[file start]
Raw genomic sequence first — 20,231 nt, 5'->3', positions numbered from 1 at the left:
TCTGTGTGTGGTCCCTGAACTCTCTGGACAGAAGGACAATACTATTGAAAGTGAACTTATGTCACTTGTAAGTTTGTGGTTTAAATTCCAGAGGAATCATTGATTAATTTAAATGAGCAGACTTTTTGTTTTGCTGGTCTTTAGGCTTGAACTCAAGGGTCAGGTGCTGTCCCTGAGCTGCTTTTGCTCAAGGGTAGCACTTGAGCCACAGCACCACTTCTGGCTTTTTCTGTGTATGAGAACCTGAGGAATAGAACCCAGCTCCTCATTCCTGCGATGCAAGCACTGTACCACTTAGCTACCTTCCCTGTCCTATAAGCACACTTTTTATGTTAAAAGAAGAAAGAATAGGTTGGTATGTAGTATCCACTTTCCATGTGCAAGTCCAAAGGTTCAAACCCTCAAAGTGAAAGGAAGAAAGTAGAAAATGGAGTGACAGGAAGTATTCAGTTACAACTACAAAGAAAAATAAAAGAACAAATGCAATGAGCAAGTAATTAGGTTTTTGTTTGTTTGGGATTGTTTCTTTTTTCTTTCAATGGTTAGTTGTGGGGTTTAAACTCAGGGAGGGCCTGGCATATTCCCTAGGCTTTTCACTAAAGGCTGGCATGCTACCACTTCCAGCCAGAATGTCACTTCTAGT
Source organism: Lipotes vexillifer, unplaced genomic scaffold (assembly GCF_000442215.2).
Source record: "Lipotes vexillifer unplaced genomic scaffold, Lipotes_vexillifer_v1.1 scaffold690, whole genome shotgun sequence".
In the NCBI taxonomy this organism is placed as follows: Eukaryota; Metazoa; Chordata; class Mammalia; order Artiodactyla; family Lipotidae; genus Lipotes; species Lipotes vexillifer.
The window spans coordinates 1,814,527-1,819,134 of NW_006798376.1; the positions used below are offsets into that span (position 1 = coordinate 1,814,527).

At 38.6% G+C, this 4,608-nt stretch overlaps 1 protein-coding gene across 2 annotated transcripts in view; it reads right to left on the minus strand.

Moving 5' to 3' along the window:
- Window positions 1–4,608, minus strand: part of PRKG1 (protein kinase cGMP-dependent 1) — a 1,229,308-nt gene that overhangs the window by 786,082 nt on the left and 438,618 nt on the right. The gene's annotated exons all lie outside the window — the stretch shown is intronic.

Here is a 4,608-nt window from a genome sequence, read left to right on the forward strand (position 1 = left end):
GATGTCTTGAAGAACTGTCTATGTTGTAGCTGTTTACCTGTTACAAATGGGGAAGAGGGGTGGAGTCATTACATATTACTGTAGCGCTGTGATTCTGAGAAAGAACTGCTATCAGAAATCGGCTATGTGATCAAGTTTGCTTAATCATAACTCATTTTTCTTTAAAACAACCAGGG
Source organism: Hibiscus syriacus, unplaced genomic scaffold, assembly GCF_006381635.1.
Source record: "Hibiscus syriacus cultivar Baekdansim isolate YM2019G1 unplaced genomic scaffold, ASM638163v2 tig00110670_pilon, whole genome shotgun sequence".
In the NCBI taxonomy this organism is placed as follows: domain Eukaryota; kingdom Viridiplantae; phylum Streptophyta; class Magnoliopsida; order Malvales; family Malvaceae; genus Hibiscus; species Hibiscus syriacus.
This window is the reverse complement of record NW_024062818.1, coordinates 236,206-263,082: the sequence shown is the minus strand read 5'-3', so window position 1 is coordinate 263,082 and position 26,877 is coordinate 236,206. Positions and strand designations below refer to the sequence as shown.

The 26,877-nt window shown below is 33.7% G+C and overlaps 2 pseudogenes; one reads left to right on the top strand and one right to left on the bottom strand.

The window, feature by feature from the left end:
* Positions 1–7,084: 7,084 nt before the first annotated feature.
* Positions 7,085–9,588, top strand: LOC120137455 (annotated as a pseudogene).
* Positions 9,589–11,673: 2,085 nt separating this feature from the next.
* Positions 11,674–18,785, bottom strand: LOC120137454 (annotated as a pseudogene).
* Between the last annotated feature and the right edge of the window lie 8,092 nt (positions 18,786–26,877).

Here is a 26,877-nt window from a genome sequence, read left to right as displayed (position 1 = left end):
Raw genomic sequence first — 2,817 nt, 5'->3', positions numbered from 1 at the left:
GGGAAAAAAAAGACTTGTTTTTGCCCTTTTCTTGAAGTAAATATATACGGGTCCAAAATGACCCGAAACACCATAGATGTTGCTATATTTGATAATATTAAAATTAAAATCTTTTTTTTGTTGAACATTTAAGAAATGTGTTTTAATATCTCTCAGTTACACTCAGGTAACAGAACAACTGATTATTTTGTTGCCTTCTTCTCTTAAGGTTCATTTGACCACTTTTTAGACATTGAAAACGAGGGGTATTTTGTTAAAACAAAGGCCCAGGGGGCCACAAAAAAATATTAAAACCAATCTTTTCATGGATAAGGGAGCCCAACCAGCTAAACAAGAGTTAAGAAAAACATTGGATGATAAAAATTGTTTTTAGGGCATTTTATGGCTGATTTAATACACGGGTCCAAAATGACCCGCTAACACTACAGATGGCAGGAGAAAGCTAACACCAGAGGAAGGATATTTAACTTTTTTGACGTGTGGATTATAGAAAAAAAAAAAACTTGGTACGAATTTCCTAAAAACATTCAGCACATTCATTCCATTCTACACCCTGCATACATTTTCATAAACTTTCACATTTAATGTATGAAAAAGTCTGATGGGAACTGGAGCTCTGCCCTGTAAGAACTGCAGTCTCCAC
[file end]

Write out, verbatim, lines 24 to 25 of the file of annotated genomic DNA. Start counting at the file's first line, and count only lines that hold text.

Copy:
Raw genomic sequence first — 2,817 nt, 5'->3', positions numbered from 1 at the left:
GGGAAAAAAAAGACTTGTTTTTGCCCTTTTCTTGAAGTAAATATATACGGGTCCAAAATGACCCGAAACACCATAGATGTTGCTATATTTGATAATATTAAAATTAAAATCTTTTTTTTGTTGAACATTTAAGAAATGTGTTTTAATATCTCTCAGTTACACTCAGGTAACAGAACAACTGATTATTTTGTTGCCTTCTTCTCTTAAGGTTCATTTGACCACTTTTTAGACATTGAAAACGAGGGGTATTTTGTTAAAACAAAGGCCCAGGGGGCCACAAAAAAATATTAAAACCAATCTTTTCATGGATAAGGGAGCCCAACCAGCTAAACAAGAGTTAAGAAAAACATTGGATGATAAAAATTGTTTTTAGGGCATTTTATGGCTGATTTAATACACGGGTCCAAAATGACCCGCTAACACTACAGATGGCAGGAGAAAGCTAACACCAGAGGAAGGATATTTAACTTTTTTGACGTGTGGATTATAGAAAAAAAAAAAACTTGGTACGAATTTCCTAAAAACATTCAGCACATTCATTCCATTCTACACCCTGCATACATTTTCATAAACTTTCACATTTAATGTATGAAAAAGTCTGATGGGAACTGGAGCTCTGCCCTGTAAGAACTGCAGTCTCCAC